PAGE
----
I think my morning lecture on incorporating layers of identity into your character-building went pretty well. I rambled slightly, but not overmuch, and given that this is also the end of the semester, a little rambling is, I’m afraid, to be expected. And I gave them handouts, which are more concise and coherent. 🙂
That was followed by four critiques, which went well; these folks are at a level where they’re already doing most things well, so one can go into the stories with a surgical scalpel rather than a hatchet.
We then had two hours of free time; I meant to use the first hour on catching up on e-mail, but I appear to have used it mostly in arguing with people on Facebook (about the racial and economic justice importance of incorporating high-density housing in Oak Park). Flashbacks to campaign season. Luckily, deciding on things like the Albion development is not actually my job, and I can, in fact, walk away from the arguments if I need to. Look at me, wisely walking away.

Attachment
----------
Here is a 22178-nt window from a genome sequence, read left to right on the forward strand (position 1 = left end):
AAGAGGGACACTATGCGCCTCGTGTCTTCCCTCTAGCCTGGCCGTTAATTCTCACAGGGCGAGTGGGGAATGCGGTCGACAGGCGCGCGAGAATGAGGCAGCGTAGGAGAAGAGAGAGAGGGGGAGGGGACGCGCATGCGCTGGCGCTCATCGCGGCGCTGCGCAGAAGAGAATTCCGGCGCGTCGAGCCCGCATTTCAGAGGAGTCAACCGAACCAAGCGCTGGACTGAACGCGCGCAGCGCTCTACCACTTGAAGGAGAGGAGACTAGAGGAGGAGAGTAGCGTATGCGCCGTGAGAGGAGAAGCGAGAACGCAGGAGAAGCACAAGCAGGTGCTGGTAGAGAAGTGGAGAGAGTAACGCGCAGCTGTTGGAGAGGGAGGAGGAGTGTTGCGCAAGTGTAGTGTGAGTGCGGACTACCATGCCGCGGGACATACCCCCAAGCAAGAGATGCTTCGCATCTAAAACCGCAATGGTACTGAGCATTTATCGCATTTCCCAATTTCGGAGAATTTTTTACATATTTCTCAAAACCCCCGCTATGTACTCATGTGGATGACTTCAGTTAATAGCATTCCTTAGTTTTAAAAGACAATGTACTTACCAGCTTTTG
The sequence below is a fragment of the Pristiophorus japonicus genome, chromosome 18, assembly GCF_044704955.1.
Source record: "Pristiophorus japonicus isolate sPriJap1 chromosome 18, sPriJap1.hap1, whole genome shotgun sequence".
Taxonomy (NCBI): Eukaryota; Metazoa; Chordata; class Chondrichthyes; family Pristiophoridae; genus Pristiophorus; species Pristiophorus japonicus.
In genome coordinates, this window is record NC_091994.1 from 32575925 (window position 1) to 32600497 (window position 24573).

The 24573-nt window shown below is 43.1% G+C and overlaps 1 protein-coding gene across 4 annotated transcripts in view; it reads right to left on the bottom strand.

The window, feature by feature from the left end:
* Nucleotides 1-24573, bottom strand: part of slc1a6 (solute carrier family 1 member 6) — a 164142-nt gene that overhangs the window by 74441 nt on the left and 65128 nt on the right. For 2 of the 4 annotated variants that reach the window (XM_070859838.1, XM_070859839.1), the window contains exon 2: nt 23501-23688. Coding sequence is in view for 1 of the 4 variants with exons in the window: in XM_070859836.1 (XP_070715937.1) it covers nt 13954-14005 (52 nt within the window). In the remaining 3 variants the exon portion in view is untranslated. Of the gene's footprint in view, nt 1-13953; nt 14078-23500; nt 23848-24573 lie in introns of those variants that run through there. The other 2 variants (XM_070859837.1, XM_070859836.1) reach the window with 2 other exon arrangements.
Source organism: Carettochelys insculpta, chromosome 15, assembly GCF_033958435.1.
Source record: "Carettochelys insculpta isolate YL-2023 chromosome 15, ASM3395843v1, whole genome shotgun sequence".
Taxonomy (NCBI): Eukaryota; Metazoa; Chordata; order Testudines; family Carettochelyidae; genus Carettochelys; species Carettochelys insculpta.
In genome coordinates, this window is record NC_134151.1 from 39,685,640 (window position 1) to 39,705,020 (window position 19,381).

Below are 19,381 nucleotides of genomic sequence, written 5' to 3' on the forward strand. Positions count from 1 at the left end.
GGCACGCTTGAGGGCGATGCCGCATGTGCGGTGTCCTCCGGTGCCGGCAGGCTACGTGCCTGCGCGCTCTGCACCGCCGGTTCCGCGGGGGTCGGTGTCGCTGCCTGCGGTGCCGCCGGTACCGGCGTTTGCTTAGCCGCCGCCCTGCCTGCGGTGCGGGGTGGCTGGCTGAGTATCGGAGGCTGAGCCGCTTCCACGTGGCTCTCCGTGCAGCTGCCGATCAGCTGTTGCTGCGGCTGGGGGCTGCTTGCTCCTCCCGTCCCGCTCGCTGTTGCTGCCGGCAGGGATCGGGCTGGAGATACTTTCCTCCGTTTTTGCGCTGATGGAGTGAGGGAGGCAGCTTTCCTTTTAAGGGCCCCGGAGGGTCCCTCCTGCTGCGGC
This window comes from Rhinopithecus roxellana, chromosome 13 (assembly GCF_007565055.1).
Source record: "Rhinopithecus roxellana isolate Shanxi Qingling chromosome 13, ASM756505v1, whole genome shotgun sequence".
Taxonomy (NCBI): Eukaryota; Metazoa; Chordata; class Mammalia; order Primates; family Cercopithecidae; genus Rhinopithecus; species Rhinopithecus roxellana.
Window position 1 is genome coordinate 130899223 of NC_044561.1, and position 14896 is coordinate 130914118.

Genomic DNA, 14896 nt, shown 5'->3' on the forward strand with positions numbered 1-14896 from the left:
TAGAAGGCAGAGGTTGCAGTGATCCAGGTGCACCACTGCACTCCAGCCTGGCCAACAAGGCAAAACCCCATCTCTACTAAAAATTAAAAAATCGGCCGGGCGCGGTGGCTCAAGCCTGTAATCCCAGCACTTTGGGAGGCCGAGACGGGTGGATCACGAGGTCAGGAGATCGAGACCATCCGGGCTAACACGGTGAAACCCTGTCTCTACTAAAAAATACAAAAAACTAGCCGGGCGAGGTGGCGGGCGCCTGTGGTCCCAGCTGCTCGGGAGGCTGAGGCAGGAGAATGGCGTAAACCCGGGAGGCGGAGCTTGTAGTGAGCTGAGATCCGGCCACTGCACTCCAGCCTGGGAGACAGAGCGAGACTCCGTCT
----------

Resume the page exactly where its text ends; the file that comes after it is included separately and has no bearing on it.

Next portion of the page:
My plan for the second hour of free time was to take a quick swim in the rooftop pool, and possibly have a bit of a lie-down before the next lecture, when DongWon Song will teach us how to pitch properly. I told him he could use me as an example, which means I need to come up with a pitch for one of my novels-in-progess. How’s this?
“It’s post-colonial SF — aliens have brought waves of indentured servants, humans and otherwise, to their region of space, and exploited their labor for generations. But now the Overseers have left, and the humans, other indentured aliens, and natives must try to build a stable society in the midst of species tensions and hatred.”
I think I’m supposed to keep it to two sentences — the next one would be something like: “Our protagonist is a young woman, descendent of indentured servants, now caught up in a revolutionary movement that will put her life, and the lives of her romantic partners, at risk.”
That is a very rough draft of an elevator pitch. Feel free to suggest tweaks. 🙂